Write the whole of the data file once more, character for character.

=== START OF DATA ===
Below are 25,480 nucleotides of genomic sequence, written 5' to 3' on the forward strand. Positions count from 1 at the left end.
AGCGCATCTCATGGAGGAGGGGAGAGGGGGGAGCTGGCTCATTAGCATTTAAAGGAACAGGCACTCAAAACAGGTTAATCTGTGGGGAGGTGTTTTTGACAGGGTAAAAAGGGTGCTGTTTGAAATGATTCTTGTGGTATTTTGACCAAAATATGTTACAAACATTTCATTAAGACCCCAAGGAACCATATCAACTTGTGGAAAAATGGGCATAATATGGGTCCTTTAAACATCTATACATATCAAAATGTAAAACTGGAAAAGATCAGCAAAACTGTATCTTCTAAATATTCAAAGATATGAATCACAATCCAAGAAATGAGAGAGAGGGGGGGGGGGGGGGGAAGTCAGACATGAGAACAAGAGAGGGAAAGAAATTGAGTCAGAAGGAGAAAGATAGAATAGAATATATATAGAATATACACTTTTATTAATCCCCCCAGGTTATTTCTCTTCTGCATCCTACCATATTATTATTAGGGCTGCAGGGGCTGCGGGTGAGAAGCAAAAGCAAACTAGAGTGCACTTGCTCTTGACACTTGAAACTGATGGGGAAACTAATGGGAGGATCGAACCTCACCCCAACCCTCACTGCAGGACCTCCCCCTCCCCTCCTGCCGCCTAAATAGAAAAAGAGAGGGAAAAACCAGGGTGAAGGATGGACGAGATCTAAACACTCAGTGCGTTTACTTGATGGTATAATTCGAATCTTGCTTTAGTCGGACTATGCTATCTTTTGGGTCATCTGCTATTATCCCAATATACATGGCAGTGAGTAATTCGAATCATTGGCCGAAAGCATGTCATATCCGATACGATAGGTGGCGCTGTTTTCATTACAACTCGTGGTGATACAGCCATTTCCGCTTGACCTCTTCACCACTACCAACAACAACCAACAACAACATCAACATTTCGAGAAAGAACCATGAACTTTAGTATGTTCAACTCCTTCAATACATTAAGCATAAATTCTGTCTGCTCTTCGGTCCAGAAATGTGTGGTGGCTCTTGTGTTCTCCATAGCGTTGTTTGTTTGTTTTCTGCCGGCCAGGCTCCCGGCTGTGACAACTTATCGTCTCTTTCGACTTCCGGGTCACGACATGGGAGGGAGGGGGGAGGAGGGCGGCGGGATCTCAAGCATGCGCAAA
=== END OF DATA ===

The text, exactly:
Below are 25,480 nucleotides of genomic sequence, written 5' to 3' on the forward strand. Positions count from 1 at the left end.
AGCGCATCTCATGGAGGAGGGGAGAGGGGGGAGCTGGCTCATTAGCATTTAAAGGAACAGGCACTCAAAACAGGTTAATCTGTGGGGAGGTGTTTTTGACAGGGTAAAAAGGGTGCTGTTTGAAATGATTCTTGTGGTATTTTGACCAAAATATGTTACAAACATTTCATTAAGACCCCAAGGAACCATATCAACTTGTGGAAAAATGGGCATAATATGGGTCCTTTAAACATCTATACATATCAAAATGTAAAACTGGAAAAGATCAGCAAAACTGTATCTTCTAAATATTCAAAGATATGAATCACAATCCAAGAAATGAGAGAGAGGGGGGGGGGGGGGGGAAGTCAGACATGAGAACAAGAGAGGGAAAGAAATTGAGTCAGAAGGAGAAAGATAGAATAGAATATATATAGAATATACACTTTTATTAATCCCCCCAGGTTATTTCTCTTCTGCATCCTACCATATTATTATTAGGGCTGCAGGGGCTGCGGGTGAGAAGCAAAAGCAAACTAGAGTGCACTTGCTCTTGACACTTGAAACTGATGGGGAAACTAATGGGAGGATCGAACCTCACCCCAACCCTCACTGCAGGACCTCCCCCTCCCCTCCTGCCGCCTAAATAGAAAAAGAGAGGGAAAAACCAGGGTGAAGGATGGACGAGATCTAAACACTCAGTGCGTTTACTTGATGGTATAATTCGAATCTTGCTTTAGTCGGACTATGCTATCTTTTGGGTCATCTGCTATTATCCCAATATACATGGCAGTGAGTAATTCGAATCATTGGCCGAAAGCATGTCATATCCGATACGATAGGTGGCGCTGTTTTCATTACAACTCGTGGTGATACAGCCATTTCCGCTTGACCTCTTCACCACTACCAACAACAACCAACAACAACATCAACATTTCGAGAAAGAACCATGAACTTTAGTATGTTCAACTCCTTCAATACATTAAGCATAAATTCTGTCTGCTCTTCGGTCCAGAAATGTGTGGTGGCTCTTGTGTTCTCCATAGCGTTGTTTGTTTGTTTTCTGCCGGCCAGGCTCCCGGCTGTGACAACTTATCGTCTCTTTCGACTTCCGGGTCACGACATGGGAGGGAGGGGGGAGGAGGGCGGCGGGATCTCAAGCATGCGCAAA